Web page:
SC-8-ET-S-6. Program of Studies: Skills and Concepts - Students will model energy transfer via waves and identify real-life examples
SC-8-ET-S-7. Program of Studies: Skills and Concepts - Students will analyze multiple sources of data to identify global climate patterns
SC-8-ET-S-8. Program of Studies: Skills and Concepts - Students will graphically represent energy flow within an ecosystem to identify the existing relationships
SC-8-ET-U-1. Program of Studies: Understandings - Students will understand that energy can be transferred in many ways, but it can neither be created nor destroyed.
SC-8-ET-U-2. Program of Studies: Understandings - Students will understand that a steady supply of energy is essential for our society, but every source of energy has potential problems as well as benefits. Not all forms of energy are practical to use given our current state of technology.
SC-8-ET-U-3. Program of Studies: Understandings - Students will understand that solar energy influences global climate in a number of direct and indirect ways. Patterns of global climate can be determined through analysis of climatic data.
SC-8-ET-U-4. Program of Studies: Understandings - Students will understand that although many forms of energy exist, they can all be classified as either kinetic energy, potential energy, or energy contained within a field.
SC-8-ET-U-5. Program of Studies: Understandings - Students will understand that the interaction of waves with matter provides the vehicle for a number of important types of energy transfer.
SC-8-ET-U-6. Program of Studies: Understandings - Students will understand that changes that occur to any one component of an ecosystem may influence the entire system, since all of the components are interrelated. The relationships that exist can be determined by observing the flow of energy.
SC-8-ET-U-7. Program of Studies: Understandings - Students will understand that many systems contain feedback mechanisms that serve to keep changes within specified limits.

SC-8-EU. Big Idea: The Earth and the Universe (Earth/Space Science) - The Earth system is in a constant state of change. These changes affect life on Earth in many ways. Development of conceptual understandings about processes that shape the Earth begin at the elementary level with understanding what Earth materials are and that change occurs. At the middle level, students investigate how these changes occur. An understanding of systems and their interacting components will enable students to evaluate supporting theories of Earth changes. The use of models and observance of patterns to explain common phenomena is essential to building a conceptual foundation and supporting ideas with evidence at all levels. In middle school, students begin to look beyond what can be directly observed as they explore the Earth-sun-moon system, as well as the rest of our solar system, employing the concept of scale within their models. Patterns play an important role as students seek to develop a conceptual understanding of gravity in their world and in the universe. (Academic Expectations 2.1, 2.2, 2.3)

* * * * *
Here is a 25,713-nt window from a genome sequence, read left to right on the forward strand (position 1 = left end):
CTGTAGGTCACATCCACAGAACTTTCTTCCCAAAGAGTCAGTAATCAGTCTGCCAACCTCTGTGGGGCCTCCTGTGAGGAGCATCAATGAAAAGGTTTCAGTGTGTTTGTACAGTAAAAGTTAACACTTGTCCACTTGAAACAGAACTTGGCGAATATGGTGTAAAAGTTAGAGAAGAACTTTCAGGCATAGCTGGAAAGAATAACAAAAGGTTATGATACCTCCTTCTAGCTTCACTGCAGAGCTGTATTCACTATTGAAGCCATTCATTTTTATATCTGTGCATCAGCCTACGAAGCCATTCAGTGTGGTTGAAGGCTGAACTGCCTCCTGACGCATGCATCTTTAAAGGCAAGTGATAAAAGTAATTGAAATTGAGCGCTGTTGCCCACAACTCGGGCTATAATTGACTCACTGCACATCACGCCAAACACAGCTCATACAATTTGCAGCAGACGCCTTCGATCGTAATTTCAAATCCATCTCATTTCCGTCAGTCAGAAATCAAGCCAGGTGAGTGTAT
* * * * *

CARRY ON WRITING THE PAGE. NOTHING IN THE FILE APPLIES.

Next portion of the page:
SC-8-EU-S-1. Program of Studies: Skills and Concepts - Students will research and evaluate the geological dating techniques that were used to determine the accepted age of the Earth
SC-8-EU-S-2. Program of Studies: Skills and Concepts - Students will identify a variety of landforms on the Earth's surface that have undergone changes (both fast and slow) and investigate the forces responsible for those changes
SC-8-EU-S-3. Program of Studies: Skills and Concepts - Students will observe convection currents in liquids and model the movement of molten rock within the Earth in order to explain how internal heat is transferred
SC-9-EU-U-2. Program of Studies: Understandings - Students will understand that heat flow and movement of molten rock within the interior of the Earth results in crustal changes such as earthquakes, volcanoes and continental drift.

SC-8-I. Big Idea: Interdependence (Unifying Concepts) - It is not difficult for students to grasp the general notion that species depend on one another and on the environment for survival. But their awareness must be supported by knowledge of the kinds of relationships that exist among organisms, the kinds of physical conditions that organisms must cope with, the kinds of environments created by the interaction of organisms with one another and their physical surroundings, and the complexity of such systems. In middle school, students should be guided from specific examples of the interdependency of organisms to a more systematic view of the interactions that take place among organisms and their surroundings. Students growing understanding of systems in general will reinforce the concept of ecosystems. Stability and change in ecosystems can be considered in terms of variables such as population size, number and kinds of species, productivity, and the effect of human intervention. (Academic Expectations 2.1, 2.2, 2.3, 2.4)